Community groups have been given the go-ahead to run libraries as part of an overhaul of the county’s service.
Business plans and applications for grant funding for new community hubs – which include libraries – have been granted in 30 towns and villages across the county, including Holbeach, Pinchbeck, Donington and Crowland.
Groups which had applied to take over the libraries in Kirton and Sutton Bridge are among seven asked to develop their plans further to meet the criteria for funding. Another is Swineshead, where a community group has applied to set up a new library.
The new hubs will complement Lincolnshire County Council’s library service, which has undergone a review in a bid to save £1.9million.
A total of 15 core libraries, including Spalding, will remain under the control of the council, with others being taken over by community groups.
Coun Nick Worth, executive member for libraries, said: “Clearly a lot of work has gone into these proposals, and I’d like to thank all the groups for their ongoing efforts.
“We do need to await the outcome of the judicial review, but in the meantime we’ll continue to work with them to develop their plans further.
“In the interim, we’ll continue to run libraries at these locations at reduced hours, until the judicial review is complete and community groups are ready to run the new hubs.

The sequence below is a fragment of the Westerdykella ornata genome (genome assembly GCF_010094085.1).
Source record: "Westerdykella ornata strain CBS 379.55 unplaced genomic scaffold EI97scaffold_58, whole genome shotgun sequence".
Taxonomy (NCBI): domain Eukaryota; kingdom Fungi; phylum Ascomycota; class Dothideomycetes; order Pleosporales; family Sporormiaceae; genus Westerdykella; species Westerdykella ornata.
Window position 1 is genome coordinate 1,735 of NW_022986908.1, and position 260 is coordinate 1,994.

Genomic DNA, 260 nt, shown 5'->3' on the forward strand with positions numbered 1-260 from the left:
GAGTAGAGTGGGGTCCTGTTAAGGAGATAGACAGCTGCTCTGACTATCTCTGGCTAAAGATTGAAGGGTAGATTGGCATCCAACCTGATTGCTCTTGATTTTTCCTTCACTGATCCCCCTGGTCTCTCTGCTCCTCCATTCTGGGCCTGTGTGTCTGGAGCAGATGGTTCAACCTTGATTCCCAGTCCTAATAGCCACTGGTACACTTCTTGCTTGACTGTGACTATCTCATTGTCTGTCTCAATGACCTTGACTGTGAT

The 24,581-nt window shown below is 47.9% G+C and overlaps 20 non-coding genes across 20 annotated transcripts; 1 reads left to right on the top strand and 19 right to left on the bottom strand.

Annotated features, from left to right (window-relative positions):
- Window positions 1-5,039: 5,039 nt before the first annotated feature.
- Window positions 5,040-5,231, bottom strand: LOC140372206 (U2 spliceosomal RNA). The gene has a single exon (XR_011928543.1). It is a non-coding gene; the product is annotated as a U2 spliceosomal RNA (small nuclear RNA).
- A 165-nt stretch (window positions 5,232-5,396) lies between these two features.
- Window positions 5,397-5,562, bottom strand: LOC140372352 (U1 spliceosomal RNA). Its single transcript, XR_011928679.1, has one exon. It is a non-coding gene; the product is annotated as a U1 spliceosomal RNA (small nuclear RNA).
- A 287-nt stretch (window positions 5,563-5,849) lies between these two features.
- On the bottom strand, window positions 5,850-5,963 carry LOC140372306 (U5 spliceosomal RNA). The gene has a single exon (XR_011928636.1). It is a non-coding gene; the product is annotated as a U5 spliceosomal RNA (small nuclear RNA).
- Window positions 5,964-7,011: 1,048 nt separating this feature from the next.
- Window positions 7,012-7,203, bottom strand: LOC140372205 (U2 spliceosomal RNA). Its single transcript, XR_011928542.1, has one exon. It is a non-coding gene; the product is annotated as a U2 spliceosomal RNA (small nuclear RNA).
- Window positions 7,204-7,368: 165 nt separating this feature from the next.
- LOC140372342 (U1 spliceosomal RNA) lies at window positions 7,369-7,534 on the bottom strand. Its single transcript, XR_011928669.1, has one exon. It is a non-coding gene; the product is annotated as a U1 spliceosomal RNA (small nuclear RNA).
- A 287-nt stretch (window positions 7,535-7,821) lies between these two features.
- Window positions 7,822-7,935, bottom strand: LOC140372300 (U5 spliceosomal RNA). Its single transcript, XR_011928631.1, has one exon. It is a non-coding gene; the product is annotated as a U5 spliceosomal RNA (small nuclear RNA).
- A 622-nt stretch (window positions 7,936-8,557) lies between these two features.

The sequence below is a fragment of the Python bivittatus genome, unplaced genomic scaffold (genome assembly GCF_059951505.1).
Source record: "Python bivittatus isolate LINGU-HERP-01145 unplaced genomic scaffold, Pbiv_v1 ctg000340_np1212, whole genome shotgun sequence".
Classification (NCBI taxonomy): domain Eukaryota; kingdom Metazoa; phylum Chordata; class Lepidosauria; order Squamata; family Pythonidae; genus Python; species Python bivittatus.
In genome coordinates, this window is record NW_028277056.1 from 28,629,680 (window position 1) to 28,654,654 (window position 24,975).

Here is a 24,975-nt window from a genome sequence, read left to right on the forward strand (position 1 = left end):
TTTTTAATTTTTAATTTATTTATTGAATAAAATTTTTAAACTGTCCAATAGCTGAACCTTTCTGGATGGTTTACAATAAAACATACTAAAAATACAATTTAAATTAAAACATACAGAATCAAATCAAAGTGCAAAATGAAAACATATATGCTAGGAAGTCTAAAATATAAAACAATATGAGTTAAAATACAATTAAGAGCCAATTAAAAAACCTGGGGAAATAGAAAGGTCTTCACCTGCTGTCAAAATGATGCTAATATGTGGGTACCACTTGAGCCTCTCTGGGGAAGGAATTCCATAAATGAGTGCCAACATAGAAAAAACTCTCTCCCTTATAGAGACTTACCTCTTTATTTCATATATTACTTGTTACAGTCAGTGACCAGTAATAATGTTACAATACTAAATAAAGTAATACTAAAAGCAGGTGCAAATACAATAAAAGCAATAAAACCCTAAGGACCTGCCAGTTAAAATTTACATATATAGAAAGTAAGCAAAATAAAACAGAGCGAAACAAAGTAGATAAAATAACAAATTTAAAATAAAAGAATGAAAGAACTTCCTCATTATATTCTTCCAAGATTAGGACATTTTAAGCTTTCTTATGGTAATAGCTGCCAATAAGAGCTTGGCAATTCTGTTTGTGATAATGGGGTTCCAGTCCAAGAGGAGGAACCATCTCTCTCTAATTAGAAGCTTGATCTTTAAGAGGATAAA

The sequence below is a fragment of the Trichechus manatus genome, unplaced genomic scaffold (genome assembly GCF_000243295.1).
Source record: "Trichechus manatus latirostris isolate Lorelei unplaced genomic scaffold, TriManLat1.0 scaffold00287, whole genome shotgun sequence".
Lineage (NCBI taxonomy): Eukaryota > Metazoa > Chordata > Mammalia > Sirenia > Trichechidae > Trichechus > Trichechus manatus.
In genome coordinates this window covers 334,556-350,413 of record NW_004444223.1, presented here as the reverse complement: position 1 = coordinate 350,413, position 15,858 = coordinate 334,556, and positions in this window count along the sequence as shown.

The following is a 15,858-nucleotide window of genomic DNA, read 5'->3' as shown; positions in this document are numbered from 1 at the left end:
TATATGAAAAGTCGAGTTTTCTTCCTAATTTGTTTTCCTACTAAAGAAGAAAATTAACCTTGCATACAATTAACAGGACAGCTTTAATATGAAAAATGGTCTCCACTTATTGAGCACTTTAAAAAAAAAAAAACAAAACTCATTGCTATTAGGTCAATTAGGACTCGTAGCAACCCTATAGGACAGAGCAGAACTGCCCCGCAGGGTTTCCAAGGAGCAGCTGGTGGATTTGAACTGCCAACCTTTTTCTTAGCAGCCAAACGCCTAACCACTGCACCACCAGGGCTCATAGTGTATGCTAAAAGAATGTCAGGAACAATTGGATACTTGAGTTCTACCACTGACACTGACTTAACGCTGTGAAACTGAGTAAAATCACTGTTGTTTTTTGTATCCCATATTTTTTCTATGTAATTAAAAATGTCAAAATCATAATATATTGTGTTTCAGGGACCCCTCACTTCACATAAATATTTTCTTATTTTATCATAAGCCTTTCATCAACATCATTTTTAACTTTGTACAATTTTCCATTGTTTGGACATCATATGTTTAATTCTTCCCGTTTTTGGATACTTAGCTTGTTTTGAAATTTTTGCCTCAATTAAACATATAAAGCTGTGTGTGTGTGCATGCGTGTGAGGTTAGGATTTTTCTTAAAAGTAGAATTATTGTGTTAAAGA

“This will give the groups the time they need to lay firm foundations for the future.
“I’m confident that this will mean we’ll end up with even more local library provision, while also making substantial savings.”
The council has put plans to hand over the libraries on ice until a judicial review into the plans have been considered at London’s High Court on July 8 and 9.
The review was granted after campaigner Simon Draper argued that the consultation process followed by the council over the library changes was possibly illegal as a decision had already been taken, as well as the failure to deal with harm caused to people under the Equalities Act and the failure of the council’s plan to provide a comprehensive public library service under the Libraries Act.
The review and resulting decision to delay the closures until its outcome has been welcomed by campaigners.
Julie Harrison, spokesman for Save Lincolnshire Libraries, said: “The sooner the court decided that the county council acted illegally and should be providing a comprehensive library service across the whole county, the better.
“It is still not too late for the council to change its mind and stop its mindless destruction of the library service.”